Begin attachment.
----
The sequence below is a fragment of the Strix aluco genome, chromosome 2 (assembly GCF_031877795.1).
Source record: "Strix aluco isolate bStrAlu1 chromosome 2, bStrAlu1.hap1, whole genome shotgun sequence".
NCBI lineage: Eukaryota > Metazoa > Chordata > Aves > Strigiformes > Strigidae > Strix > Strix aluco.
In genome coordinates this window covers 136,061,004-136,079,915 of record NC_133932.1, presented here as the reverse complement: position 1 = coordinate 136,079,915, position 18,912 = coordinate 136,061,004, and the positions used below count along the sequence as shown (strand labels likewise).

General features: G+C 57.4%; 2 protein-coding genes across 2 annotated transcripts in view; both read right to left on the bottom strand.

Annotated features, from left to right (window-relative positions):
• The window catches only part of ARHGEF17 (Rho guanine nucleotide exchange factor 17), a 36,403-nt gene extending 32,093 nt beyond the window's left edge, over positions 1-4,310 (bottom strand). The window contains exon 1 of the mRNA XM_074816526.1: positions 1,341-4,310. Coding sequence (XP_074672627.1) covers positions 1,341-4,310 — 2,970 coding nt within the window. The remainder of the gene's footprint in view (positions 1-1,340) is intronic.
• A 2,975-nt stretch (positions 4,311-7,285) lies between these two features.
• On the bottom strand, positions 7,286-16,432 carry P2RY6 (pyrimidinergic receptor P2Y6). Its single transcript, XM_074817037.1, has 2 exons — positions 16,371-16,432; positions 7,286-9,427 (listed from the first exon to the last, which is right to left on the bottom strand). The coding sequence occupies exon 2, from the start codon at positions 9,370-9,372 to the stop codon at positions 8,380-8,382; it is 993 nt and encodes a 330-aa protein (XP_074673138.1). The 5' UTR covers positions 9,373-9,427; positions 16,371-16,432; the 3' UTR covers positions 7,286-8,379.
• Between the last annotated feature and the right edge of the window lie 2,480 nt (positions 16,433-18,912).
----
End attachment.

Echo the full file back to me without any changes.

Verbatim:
The sequence below is a fragment of the Strix aluco genome, chromosome 2 (assembly GCF_031877795.1).
Source record: "Strix aluco isolate bStrAlu1 chromosome 2, bStrAlu1.hap1, whole genome shotgun sequence".
NCBI lineage: Eukaryota > Metazoa > Chordata > Aves > Strigiformes > Strigidae > Strix > Strix aluco.
In genome coordinates this window covers 136,061,004-136,079,915 of record NC_133932.1, presented here as the reverse complement: position 1 = coordinate 136,079,915, position 18,912 = coordinate 136,061,004, and the positions used below count along the sequence as shown (strand labels likewise).

General features: G+C 57.4%; 2 protein-coding genes across 2 annotated transcripts in view; both read right to left on the bottom strand.

Annotated features, from left to right (window-relative positions):
• The window catches only part of ARHGEF17 (Rho guanine nucleotide exchange factor 17), a 36,403-nt gene extending 32,093 nt beyond the window's left edge, over positions 1-4,310 (bottom strand). The window contains exon 1 of the mRNA XM_074816526.1: positions 1,341-4,310. Coding sequence (XP_074672627.1) covers positions 1,341-4,310 — 2,970 coding nt within the window. The remainder of the gene's footprint in view (positions 1-1,340) is intronic.
• A 2,975-nt stretch (positions 4,311-7,285) lies between these two features.
• On the bottom strand, positions 7,286-16,432 carry P2RY6 (pyrimidinergic receptor P2Y6). Its single transcript, XM_074817037.1, has 2 exons — positions 16,371-16,432; positions 7,286-9,427 (listed from the first exon to the last, which is right to left on the bottom strand). The coding sequence occupies exon 2, from the start codon at positions 9,370-9,372 to the stop codon at positions 8,380-8,382; it is 993 nt and encodes a 330-aa protein (XP_074673138.1). The 5' UTR covers positions 9,373-9,427; positions 16,371-16,432; the 3' UTR covers positions 7,286-8,379.
• Between the last annotated feature and the right edge of the window lie 2,480 nt (positions 16,433-18,912).